“Are there any anti-Communists in Washington?” I asked as I prepared to move from New York to the capital. In 1974, the question was less...

Margaret Thatcher: The Authorized Biography, Volume One: Not for TurningBy Charles MoorePenguin, 784 pages The only time I spoke with Margaret Thatcher about her own death...

When her oldest, Jake, was a baby, my sister Rachel once told me, she would go into his room and watch him as he took...

Henry Wallace’s 1948 Presidential Campaign and the Future of Postwar LiberalismBy Thomas W. DevineUniversity of North Carolina Press, 424 pages Recently, there has been an attempt...

Lincoln Unbound:How an Ambitious Young Railsplitter Saved the American Dream—and How We Can Do It AgainBy Rich LowryBroadside Books, 288 pages In politics, not even the...

Hitler’s PhilosophersBy Yvonne SherrattYale University Press, 328 pages Adolf Hitler liked to think of himself as a philosopher, and was never happier than when dropping the...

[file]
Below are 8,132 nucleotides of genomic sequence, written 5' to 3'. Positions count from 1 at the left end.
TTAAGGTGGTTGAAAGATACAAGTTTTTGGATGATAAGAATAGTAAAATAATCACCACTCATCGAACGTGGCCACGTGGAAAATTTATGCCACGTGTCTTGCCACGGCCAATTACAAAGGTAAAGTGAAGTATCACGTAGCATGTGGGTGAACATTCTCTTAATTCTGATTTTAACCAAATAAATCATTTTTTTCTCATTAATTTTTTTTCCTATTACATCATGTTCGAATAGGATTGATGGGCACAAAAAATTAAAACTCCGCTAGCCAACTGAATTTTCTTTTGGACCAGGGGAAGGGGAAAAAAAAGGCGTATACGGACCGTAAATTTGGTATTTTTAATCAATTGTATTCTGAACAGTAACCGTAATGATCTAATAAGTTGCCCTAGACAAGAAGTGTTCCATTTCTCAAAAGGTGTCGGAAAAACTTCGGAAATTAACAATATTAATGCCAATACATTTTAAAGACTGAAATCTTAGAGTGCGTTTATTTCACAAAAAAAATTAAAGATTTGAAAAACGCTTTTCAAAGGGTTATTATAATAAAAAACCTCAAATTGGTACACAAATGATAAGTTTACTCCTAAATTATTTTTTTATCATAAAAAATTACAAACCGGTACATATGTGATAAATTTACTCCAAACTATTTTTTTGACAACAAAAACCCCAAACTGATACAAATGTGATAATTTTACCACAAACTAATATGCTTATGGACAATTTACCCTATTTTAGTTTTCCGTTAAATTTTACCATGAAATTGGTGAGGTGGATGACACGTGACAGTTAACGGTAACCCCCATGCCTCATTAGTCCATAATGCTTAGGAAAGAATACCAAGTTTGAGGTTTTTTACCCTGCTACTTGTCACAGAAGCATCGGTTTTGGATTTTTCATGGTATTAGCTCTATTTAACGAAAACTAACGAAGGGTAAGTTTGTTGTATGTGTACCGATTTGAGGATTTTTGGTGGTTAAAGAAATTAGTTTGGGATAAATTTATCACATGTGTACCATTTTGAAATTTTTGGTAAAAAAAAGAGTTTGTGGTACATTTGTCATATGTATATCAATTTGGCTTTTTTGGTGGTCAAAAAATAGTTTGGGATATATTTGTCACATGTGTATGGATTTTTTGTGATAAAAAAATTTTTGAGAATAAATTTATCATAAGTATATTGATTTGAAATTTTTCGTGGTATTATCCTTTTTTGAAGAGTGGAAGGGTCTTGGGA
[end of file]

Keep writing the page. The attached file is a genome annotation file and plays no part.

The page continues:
On July 30, 1815, John Adams wrote to Thomas Jefferson: “Who shall write the history of the American revolution? Who can write it? Who will...

This year marks the 50th anniversary of possibly the most controversial but certainly the most notorious piece ever published in COMMENTARY from that day to this....

CoolidgeBy Amity ShlaesHarper, 576 pages Calvin Coolidge served for five and a half years as the 30th president of the United States, and history has not...

To review favorably a work by Herman Wouk, America’s only prominent Orthodox Jewish novelist, is to break with long-standing Commentary precedent. Ever since his early...

Undoubtedly, Lyndon Johnson was an important president. He came to office under melodramatic circumstances, one of only four men to succeed a murdered predecessor. His...

To the Editor: Michael J. Lewis ably identifies the misconception inspiring the Eisenhower Memorial design and its failure to convey “greatness” [“Eisenhower and the End of...